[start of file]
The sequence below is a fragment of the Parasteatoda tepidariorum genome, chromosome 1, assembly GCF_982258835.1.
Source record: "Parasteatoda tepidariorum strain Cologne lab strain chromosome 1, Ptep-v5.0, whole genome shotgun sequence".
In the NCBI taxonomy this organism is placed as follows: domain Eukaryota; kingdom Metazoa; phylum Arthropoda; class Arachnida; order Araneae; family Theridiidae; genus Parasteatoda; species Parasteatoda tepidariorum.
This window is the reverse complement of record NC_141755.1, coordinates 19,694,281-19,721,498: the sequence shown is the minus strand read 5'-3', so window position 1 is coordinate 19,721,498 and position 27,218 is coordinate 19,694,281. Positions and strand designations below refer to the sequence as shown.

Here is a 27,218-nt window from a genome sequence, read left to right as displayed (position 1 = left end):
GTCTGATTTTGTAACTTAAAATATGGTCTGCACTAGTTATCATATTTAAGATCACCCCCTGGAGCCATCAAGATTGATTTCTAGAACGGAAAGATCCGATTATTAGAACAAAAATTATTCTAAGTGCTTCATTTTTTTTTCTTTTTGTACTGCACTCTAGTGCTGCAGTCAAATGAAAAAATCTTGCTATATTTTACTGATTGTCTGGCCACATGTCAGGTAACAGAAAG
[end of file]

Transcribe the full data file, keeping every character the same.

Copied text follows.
The sequence below is a fragment of the Parasteatoda tepidariorum genome, chromosome 1, assembly GCF_982258835.1.
Source record: "Parasteatoda tepidariorum strain Cologne lab strain chromosome 1, Ptep-v5.0, whole genome shotgun sequence".
In the NCBI taxonomy this organism is placed as follows: domain Eukaryota; kingdom Metazoa; phylum Arthropoda; class Arachnida; order Araneae; family Theridiidae; genus Parasteatoda; species Parasteatoda tepidariorum.
This window is the reverse complement of record NC_141755.1, coordinates 19,694,281-19,721,498: the sequence shown is the minus strand read 5'-3', so window position 1 is coordinate 19,721,498 and position 27,218 is coordinate 19,694,281. Positions and strand designations below refer to the sequence as shown.

Here is a 27,218-nt window from a genome sequence, read left to right as displayed (position 1 = left end):
GTCTGATTTTGTAACTTAAAATATGGTCTGCACTAGTTATCATATTTAAGATCACCCCCTGGAGCCATCAAGATTGATTTCTAGAACGGAAAGATCCGATTATTAGAACAAAAATTATTCTAAGTGCTTCATTTTTTTTTCTTTTTGTACTGCACTCTAGTGCTGCAGTCAAATGAAAAAATCTTGCTATATTTTACTGATTGTCTGGCCACATGTCAGGTAACAGAAAG